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6.3.3: The acid-base behavior of binary element hydrides is determined primarily by the element's electronegativity and secondarily by the element-hydrogen bond strength.*

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    The compounds formed between the elements and hydrogen are called binary hydrides. All such compounds can in principle act as Brønsted acids in reactions with a suitably strong base. However, as the electronegativity decreases down a group and increases from left to right across the periodic table, the acidity of binary hydrides increases. In fact, on the left side of the periodic table the hydrides of extremely electropositive alkali and alkaline earth metals are not acidic but basic. They are perhaps best considered to be ionic salts of the hydride ion (\(\ce{H^{-}}\)). Consequently substances such as \(\ce{NaH}\) and \(\ce{CaH2}\) tend to act as Brønsted bases in their reactions.

    \[\ce{NaH(s) + H2O(l) → Na^{+}(aq) + OH^{-}(aq) + H2(g)} \nonumber \]

    \[\ce{CaH2(s) + 2H2O(l) → Ca^{2+}(aq) + 2OH^{-}(aq) + 2H2(g)} \nonumber \]

    On the right side of the periodic table the binary hydrides of the nonmetals exhibit appreciable acidity.

    \[\ce{HBr(aq) + H2O(l) → H^{+}(aq) + Br^{-}(aq)} \nonumber \]

    For this reason the binary nonmetal hydrides are termed acidic hydrides. Nevertheless not all are equally acidic. The dilute aqueous acid ionization constants for these hydrides are given in Figure \(\PageIndex{1}\). As can be seen from the constants in Figure \(\PageIndex{2}\), the ability of the hydrides to transfer a hydrogen to water increases across a period and down a group.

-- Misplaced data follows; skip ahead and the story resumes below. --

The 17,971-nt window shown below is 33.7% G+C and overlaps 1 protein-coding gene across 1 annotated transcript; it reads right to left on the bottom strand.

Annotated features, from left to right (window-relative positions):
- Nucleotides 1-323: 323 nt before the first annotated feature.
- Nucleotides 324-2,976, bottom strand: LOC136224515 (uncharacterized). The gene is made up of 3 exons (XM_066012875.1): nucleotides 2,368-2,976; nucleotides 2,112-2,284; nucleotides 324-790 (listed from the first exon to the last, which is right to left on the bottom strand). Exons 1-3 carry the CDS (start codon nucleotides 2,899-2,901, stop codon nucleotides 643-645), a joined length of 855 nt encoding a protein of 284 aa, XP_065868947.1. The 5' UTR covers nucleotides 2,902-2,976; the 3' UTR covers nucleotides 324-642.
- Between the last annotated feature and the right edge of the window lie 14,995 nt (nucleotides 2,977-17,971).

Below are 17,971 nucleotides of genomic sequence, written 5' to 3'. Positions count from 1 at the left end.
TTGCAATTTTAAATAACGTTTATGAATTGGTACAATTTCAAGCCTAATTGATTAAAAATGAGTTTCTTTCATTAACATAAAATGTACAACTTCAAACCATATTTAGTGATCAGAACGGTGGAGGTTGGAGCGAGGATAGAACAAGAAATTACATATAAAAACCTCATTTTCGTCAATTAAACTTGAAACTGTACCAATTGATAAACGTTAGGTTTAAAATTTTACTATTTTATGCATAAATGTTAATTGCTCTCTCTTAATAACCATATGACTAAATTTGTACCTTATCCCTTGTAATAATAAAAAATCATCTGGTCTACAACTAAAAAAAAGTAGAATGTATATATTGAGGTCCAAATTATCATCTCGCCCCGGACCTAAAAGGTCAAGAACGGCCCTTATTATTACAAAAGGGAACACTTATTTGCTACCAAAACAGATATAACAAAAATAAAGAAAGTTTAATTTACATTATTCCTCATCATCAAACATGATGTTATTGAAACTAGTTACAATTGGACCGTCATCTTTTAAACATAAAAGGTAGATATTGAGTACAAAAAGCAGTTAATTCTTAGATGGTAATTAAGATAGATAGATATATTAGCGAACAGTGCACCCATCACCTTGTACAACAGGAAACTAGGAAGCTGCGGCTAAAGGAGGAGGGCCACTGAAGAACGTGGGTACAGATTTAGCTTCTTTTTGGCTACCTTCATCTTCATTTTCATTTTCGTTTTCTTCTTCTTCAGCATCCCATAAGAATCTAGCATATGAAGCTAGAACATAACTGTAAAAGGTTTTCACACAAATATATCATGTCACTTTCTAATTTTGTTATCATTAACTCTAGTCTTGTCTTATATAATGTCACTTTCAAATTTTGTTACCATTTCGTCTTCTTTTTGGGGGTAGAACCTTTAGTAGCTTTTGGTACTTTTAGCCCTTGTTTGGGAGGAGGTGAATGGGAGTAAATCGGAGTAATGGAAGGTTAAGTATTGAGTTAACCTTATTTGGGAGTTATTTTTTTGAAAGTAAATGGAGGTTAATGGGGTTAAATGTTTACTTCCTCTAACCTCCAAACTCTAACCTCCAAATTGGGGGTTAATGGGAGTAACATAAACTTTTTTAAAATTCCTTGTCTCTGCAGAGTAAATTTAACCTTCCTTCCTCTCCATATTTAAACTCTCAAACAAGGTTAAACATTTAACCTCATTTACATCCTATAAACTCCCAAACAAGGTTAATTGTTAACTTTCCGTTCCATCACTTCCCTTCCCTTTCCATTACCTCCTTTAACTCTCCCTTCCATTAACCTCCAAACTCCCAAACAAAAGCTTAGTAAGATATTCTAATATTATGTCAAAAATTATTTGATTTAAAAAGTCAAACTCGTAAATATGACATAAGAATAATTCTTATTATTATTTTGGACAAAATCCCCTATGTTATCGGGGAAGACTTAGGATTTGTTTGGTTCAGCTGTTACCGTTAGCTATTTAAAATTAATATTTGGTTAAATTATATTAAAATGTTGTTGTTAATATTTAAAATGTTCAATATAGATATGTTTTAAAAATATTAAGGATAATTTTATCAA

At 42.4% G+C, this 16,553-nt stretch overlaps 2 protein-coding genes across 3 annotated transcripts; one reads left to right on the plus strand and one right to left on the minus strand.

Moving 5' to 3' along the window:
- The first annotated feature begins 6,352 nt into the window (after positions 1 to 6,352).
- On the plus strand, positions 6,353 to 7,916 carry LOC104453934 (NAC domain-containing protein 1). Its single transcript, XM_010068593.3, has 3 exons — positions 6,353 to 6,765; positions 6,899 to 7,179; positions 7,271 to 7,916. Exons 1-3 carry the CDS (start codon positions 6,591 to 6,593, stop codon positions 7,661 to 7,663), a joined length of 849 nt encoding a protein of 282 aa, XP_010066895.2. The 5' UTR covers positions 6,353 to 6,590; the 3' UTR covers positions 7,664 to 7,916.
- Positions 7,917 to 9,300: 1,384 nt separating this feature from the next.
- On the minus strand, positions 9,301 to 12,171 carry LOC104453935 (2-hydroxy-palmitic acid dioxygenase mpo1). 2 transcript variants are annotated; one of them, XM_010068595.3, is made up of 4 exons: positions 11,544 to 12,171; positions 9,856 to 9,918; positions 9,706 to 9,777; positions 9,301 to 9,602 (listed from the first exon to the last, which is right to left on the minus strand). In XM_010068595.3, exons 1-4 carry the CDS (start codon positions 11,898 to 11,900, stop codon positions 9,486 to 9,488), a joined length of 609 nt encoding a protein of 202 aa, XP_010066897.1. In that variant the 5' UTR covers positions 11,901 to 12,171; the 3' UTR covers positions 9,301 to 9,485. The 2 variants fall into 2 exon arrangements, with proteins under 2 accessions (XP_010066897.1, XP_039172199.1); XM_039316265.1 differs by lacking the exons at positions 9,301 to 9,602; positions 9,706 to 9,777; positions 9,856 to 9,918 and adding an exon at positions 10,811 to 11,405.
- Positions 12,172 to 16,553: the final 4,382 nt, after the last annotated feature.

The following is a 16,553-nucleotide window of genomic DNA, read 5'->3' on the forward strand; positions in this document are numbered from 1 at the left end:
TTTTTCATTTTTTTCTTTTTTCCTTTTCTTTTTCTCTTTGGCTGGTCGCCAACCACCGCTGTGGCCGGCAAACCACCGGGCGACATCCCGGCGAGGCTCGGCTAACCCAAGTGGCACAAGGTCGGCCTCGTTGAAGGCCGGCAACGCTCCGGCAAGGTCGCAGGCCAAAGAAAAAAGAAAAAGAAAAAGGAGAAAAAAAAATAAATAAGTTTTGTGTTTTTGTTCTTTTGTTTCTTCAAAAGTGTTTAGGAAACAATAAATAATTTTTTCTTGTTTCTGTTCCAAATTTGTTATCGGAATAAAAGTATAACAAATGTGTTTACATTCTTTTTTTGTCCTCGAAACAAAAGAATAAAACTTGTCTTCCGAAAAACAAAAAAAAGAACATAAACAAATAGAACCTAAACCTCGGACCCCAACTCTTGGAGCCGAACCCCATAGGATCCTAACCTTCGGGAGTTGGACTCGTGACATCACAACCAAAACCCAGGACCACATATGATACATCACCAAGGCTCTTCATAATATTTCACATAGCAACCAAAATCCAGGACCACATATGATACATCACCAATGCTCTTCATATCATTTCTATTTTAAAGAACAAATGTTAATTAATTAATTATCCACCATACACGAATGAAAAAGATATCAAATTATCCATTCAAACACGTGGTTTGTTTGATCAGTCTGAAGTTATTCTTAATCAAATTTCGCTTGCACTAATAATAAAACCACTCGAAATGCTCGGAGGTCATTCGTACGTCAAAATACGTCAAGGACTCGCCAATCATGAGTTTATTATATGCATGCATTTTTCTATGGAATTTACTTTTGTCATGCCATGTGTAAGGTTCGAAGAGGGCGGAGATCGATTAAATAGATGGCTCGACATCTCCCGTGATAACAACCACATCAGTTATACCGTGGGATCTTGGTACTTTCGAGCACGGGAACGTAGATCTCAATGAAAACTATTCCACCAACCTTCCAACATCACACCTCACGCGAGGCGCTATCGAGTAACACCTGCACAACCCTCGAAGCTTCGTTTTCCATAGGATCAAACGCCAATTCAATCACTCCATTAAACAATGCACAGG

Figure \(\PageIndex{1}\): The acid ionization constants of nonmetal hydrides increase across a period and down a group.

    These trends are largely due to changes in the electronegativity and size of the nonmetal atom:

    1. Going across a period, the acid strength increases as there is an increase in electronegativity and the molecule gets more polar, with the hydrogen getting a larger partial positive charge. This makes it easier to heterolytically cleave the E-H bond to produce a stable anion.

    \[E-H → E:^- + H^+ \nonumber \]

    2. Going down a group, the acid strength increases because the bond strength decreases as a function of increasing size of the nonmetal, and this has a larger effect than the electronegativity. In fact HF is a weak acid because it is so small that the hydrogen-fluorine bond is so strong that it is hard to break. Remember, the weaker the bond, the stronger the acid strength. This is further illustrated in Table \(\PageIndex{1}\), where the weakest bond has produced the strongest acid.

    Table \(\PageIndex{1}\) Acid strength as function of bond energy
    Relative Acid Strength HF << HCl < HBr < HI
    H–X Bond Energy (kJ/mol) 570   432   366   298
    Ka 10-3   107   109   1010